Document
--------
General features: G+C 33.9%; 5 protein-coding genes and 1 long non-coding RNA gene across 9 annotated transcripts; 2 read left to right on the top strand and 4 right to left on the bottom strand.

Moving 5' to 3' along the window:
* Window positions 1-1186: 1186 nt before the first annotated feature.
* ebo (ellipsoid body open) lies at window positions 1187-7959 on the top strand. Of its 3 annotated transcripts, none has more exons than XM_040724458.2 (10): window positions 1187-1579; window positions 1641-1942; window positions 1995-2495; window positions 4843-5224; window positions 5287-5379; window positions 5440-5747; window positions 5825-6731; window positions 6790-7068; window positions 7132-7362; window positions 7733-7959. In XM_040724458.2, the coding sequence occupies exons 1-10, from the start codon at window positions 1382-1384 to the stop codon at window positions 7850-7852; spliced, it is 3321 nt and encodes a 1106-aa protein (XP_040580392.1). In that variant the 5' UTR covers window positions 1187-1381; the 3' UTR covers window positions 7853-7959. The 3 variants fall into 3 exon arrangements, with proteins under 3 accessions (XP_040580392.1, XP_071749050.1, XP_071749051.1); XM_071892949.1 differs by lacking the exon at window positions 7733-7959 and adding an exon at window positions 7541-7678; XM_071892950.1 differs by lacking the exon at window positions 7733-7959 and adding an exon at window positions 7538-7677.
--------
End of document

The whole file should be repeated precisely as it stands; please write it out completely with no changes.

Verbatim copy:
General features: G+C 33.9%; 5 protein-coding genes and 1 long non-coding RNA gene across 9 annotated transcripts; 2 read left to right on the top strand and 4 right to left on the bottom strand.

Moving 5' to 3' along the window:
* Window positions 1-1186: 1186 nt before the first annotated feature.
* ebo (ellipsoid body open) lies at window positions 1187-7959 on the top strand. Of its 3 annotated transcripts, none has more exons than XM_040724458.2 (10): window positions 1187-1579; window positions 1641-1942; window positions 1995-2495; window positions 4843-5224; window positions 5287-5379; window positions 5440-5747; window positions 5825-6731; window positions 6790-7068; window positions 7132-7362; window positions 7733-7959. In XM_040724458.2, the coding sequence occupies exons 1-10, from the start codon at window positions 1382-1384 to the stop codon at window positions 7850-7852; spliced, it is 3321 nt and encodes a 1106-aa protein (XP_040580392.1). In that variant the 5' UTR covers window positions 1187-1381; the 3' UTR covers window positions 7853-7959. The 3 variants fall into 3 exon arrangements, with proteins under 3 accessions (XP_040580392.1, XP_071749050.1, XP_071749051.1); XM_071892949.1 differs by lacking the exon at window positions 7733-7959 and adding an exon at window positions 7541-7678; XM_071892950.1 differs by lacking the exon at window positions 7733-7959 and adding an exon at window positions 7538-7677.